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The Simpsons Guy: The Crossover

The Simpsons Guy: The Crossover

| On 13, May 2014

The Family Guy has been accused of ripping off The Simpsons since its premiere, but now the two “competing” animation series will get the ultimate mashup treatment with the one-hour special on Fox airing this September. Dubbed “The Simpsons Guy”, the special will take place in The Family Guy timeslot. Recently previewed sight-gags included Bart Simpson teaching Stewie how to skateboard, and an all-out brawl between the two family patriarchs, Homer Simpson and Peter Griffin.

At Monday’s FOX upfront presentation, Chairman Kevin Reilly gave an update accompanied by some brief inaudible clips on what will probably be one of the highest rated series premiere this fall season. Gearing up for their 27th season and the longest running scripted show on television, The Simpsons need a boost to their sagging ratings, and this is yet another attempt for the yellow-toned nuclear family to crash with another successful franchise.

FOX also revealed their new Simpsons app with FX that will stream all 552 episodes of The Simpsons.

This is not a first for fictional crossover, but it may start a new trend in stretching out the lifespan of once original programming. In the past, TV crossovers focused on brief cameos, with an eye toward a spinoff series. This was a popular concept in the 1970’s, with hit shows like “All in the Family,” “The Mary Tyler Moore Show” and “Happy Days” expanding their worlds across time zones and geographical locations to reach a wider audience.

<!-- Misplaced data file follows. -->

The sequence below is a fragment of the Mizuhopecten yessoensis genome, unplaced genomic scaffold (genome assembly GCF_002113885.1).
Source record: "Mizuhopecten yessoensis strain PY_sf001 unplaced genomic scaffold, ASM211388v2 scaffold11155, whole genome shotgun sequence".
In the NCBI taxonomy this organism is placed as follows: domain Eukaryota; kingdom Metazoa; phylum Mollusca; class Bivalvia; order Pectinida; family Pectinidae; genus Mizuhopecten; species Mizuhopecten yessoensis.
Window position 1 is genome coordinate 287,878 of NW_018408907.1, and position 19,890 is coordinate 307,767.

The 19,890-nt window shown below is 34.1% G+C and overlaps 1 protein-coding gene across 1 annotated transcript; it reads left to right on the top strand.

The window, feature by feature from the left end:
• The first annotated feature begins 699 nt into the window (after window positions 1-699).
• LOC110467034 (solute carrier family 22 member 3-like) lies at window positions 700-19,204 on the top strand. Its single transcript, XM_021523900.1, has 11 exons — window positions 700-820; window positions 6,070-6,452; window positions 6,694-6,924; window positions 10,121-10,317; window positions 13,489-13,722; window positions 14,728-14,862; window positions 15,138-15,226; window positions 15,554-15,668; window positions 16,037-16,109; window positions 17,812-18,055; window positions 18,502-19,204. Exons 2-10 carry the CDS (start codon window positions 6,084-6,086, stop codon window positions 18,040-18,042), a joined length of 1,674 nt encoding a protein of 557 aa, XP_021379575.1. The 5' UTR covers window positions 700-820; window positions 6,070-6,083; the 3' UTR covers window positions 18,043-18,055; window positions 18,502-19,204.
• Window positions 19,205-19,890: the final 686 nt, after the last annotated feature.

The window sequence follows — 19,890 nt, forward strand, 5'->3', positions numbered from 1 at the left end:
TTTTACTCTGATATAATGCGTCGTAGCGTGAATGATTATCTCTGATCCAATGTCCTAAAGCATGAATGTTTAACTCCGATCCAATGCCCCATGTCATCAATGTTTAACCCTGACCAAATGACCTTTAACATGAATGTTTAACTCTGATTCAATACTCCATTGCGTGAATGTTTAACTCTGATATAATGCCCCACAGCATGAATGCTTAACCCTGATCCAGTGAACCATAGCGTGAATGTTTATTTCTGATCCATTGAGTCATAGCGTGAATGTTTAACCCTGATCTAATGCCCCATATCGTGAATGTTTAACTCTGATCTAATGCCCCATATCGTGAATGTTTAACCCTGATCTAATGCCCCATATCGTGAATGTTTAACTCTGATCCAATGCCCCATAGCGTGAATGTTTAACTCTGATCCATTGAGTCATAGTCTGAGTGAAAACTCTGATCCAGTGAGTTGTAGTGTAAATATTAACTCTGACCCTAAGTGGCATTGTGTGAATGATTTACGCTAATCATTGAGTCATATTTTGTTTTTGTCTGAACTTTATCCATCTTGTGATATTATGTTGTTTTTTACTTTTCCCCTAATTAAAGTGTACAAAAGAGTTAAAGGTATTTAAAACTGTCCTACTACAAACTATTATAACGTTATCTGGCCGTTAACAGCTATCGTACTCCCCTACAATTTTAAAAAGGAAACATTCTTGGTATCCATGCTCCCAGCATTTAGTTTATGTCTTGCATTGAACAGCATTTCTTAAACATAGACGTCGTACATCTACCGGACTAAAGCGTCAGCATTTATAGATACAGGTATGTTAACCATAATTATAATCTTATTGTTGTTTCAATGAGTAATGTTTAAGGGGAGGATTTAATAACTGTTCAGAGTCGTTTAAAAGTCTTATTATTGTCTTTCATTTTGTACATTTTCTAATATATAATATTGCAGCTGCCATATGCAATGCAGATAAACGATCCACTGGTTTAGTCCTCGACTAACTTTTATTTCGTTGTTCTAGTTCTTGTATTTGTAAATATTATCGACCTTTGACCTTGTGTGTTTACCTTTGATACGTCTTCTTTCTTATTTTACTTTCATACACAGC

Mashups in film date back over 80 years, with Universal Studios combining their collection of monsters Frankenstein, Dracula and Wolf Man over a series of subpar movies. The format even crossed overseas, with King Kong duking it out with Godzilla. There is even talk over at 20th Century Fox of crossing over storylines between X-Men and the soon-to-be rebooted Fantastic Four feature films.

This new approach may become the new normal if the ratings reach its full potential. The age of sequels, reboots and remakes have once again blocked more opportunities for compelling, original content. As long as two or more shows are owned by one source, the mashup may become as ubiquitous as the variety show of years long gone. And this potential trend gets its genesis from the web and the plethora of YouTube videos, created by loyal fans with access to cheap editing software, DVD library’s and endless free time to create some fascinating conceptual mashup trailers.

TV execs without any real talent and looking to extend their accidental careers and look to the these videos with millions of hits for trends that may work on the “professional” level. But don’t be surprised if the nameless web video producers create superior projects. Access to the same technology as the pros, lifts the crowd-sourcing public out of the tedious of broadcast and into the realm of web as they become more bored with what the major studios output.

The public will know if the show is any good within the first few minutes, and hashtag the bejesus out of on Twitter and Instagram. If it doesn’t start strong, ratings will drop in the second half hour as it trends negatively.
But the combination of Seth MacFarlane, Matt Groening and their respective teams may give a much-needed boost to the tired prime-time animation format. Either way, I will be tuning in this September.

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